This interactive session will focus on challenges faced by students with autism or anxiety, alone or in combination. Specific strategies for teaching and supporting will be described, and participants will have an opportunity to share experiences and ask questions. Director of Learning Accessibility, Diane Schowalter, and Health and Counseling Center Counselor, Mary Belknap, will present.

 

Soliciting and Using Student Feedback During the Semester - Spring 2017

This interactive session will focus on different tools and procedures for soliciting feedback from your students that will help you make adjustments to your course content and delivery during the semester, when benefits can still be realized. Profs. Greg Baer and Dennis Munk will present.

 

Equity and Inclusion Certificate Program

Facilitating sense of belonging and achievement through the design of course syllabi and assignments - Spring 2018

Clearly articulating general expectations for a course through a carefully constructed syllabi, elaborating on instructions for assignments, and anticipating where students might struggle are practices that facilitate success for all students and especially for those less prepared. Students who are challenged to meet the demands of a class are more likely to persist and feel positively about their experience when their instructor exercises transparency in designing, modeling, and explaining what to do. In this workshop, participants will be provided models and guided through a process of modifying their own assignments as well as engaging in effective syllabus audit.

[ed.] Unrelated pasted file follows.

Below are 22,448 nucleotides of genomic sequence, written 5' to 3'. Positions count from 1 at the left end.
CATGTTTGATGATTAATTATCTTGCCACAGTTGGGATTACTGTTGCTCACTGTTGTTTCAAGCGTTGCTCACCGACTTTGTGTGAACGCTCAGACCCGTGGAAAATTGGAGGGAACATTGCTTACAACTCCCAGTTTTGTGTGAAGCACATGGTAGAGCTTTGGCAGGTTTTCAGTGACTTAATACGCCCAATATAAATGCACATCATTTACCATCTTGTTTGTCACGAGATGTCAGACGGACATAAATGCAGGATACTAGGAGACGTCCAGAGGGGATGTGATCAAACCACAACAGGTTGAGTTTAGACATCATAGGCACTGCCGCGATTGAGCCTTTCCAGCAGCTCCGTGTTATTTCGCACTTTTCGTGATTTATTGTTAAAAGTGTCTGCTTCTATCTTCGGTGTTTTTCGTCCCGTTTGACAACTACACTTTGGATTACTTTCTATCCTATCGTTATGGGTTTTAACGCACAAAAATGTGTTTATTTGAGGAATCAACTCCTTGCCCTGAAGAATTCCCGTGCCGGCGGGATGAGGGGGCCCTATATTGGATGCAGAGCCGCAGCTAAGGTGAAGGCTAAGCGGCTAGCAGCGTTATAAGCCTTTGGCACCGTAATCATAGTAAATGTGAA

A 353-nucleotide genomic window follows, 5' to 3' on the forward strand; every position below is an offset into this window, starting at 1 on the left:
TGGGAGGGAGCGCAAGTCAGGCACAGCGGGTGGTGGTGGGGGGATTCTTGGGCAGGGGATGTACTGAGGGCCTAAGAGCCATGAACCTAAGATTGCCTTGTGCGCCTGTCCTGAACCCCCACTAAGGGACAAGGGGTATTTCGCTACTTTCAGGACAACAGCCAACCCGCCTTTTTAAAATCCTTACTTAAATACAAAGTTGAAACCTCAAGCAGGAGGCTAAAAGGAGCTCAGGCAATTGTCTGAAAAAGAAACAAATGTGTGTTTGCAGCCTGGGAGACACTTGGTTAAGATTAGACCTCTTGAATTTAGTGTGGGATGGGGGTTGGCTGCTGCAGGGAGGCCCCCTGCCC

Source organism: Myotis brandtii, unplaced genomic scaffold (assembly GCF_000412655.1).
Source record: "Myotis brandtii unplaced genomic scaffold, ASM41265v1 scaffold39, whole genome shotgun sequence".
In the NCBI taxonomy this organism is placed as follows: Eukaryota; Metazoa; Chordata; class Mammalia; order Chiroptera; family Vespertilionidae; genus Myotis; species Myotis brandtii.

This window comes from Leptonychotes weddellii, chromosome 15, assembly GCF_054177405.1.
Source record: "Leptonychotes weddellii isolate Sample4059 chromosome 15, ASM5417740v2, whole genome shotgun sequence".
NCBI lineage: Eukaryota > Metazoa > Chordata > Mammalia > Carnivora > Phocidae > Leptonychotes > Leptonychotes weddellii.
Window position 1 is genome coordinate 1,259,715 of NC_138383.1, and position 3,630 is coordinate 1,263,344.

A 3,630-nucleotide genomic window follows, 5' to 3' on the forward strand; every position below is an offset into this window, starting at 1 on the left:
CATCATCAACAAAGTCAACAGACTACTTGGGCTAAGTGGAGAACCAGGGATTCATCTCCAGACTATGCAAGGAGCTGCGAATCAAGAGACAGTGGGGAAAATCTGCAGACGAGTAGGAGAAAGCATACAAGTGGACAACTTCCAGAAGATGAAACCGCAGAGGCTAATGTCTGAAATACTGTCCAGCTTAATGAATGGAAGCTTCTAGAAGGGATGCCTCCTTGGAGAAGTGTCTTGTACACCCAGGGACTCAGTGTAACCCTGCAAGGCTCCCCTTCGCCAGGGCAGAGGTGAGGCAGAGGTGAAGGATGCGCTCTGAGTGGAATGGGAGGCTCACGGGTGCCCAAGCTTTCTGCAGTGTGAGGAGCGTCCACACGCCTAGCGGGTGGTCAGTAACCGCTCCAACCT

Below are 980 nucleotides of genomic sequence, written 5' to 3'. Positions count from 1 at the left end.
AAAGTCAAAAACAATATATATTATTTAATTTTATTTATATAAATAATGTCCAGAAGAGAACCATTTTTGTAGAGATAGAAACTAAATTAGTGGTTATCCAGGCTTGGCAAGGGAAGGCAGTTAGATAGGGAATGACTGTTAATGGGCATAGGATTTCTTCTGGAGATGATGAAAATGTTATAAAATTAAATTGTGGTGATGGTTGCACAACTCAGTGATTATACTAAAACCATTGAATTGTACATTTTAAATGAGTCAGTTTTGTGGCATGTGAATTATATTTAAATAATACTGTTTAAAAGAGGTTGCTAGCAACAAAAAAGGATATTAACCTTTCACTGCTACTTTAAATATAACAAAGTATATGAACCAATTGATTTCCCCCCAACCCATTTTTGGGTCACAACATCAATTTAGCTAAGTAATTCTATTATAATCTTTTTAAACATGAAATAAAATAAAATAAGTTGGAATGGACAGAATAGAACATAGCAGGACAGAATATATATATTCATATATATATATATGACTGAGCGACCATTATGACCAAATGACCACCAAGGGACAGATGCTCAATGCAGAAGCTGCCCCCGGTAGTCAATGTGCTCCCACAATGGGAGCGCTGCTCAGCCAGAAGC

Facilitators: Dennis Munk, Director of the Teaching Commons; Jeffrey Seymour, Assistant Professor of Sociology and Criminal Justice

 

Understanding DACA/undocumented students and families - Spring 2018

Undocumented and DACA students in the United States face unique limitations and uncertainties when it comes to the pursuit of their academic and career goals. This introductory workshop will familiarize faculty and staff with past immigration legislation and future possibilities, dispel stereotypes surrounding immigrant students and families who lack a clear path to citizenship, and facilitate discussion around meeting the needs of this student demographic at both an institutional and individual level. Workshop participants will leave with additional recommended materials to facilitate their ongoing development in this subject area.

Facilitator: Carrie Espinosa, Director of the Center for Student Success

 

Gender Awareness in the Workplace and in the Classroom - Spring 2018